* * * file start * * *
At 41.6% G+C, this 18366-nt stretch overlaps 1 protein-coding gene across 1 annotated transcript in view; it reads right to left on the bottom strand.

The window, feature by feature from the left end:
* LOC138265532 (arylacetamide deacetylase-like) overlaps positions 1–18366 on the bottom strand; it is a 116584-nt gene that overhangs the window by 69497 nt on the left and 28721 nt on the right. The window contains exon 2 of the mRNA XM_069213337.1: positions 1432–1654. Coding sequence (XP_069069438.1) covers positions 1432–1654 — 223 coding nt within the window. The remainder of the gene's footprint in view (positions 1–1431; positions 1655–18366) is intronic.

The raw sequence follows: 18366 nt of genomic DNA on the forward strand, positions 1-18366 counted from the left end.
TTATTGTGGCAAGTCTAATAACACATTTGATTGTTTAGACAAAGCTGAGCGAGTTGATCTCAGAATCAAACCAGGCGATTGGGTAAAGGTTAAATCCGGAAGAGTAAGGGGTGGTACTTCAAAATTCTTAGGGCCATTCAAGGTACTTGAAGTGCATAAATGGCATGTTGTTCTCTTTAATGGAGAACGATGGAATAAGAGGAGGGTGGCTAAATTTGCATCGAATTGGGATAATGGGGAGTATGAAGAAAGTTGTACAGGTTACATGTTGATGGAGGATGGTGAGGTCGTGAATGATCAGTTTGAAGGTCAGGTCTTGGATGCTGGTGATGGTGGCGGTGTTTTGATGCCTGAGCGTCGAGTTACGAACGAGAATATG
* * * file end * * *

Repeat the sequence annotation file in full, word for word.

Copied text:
At 41.6% G+C, this 18366-nt stretch overlaps 1 protein-coding gene across 1 annotated transcript in view; it reads right to left on the bottom strand.

The window, feature by feature from the left end:
* LOC138265532 (arylacetamide deacetylase-like) overlaps positions 1–18366 on the bottom strand; it is a 116584-nt gene that overhangs the window by 69497 nt on the left and 28721 nt on the right. The window contains exon 2 of the mRNA XM_069213337.1: positions 1432–1654. Coding sequence (XP_069069438.1) covers positions 1432–1654 — 223 coding nt within the window. The remainder of the gene's footprint in view (positions 1–1431; positions 1655–18366) is intronic.

The raw sequence follows: 18366 nt of genomic DNA on the forward strand, positions 1-18366 counted from the left end.
TTATTGTGGCAAGTCTAATAACACATTTGATTGTTTAGACAAAGCTGAGCGAGTTGATCTCAGAATCAAACCAGGCGATTGGGTAAAGGTTAAATCCGGAAGAGTAAGGGGTGGTACTTCAAAATTCTTAGGGCCATTCAAGGTACTTGAAGTGCATAAATGGCATGTTGTTCTCTTTAATGGAGAACGATGGAATAAGAGGAGGGTGGCTAAATTTGCATCGAATTGGGATAATGGGGAGTATGAAGAAAGTTGTACAGGTTACATGTTGATGGAGGATGGTGAGGTCGTGAATGATCAGTTTGAAGGTCAGGTCTTGGATGCTGGTGATGGTGGCGGTGTTTTGATGCCTGAGCGTCGAGTTACGAACGAGAATATG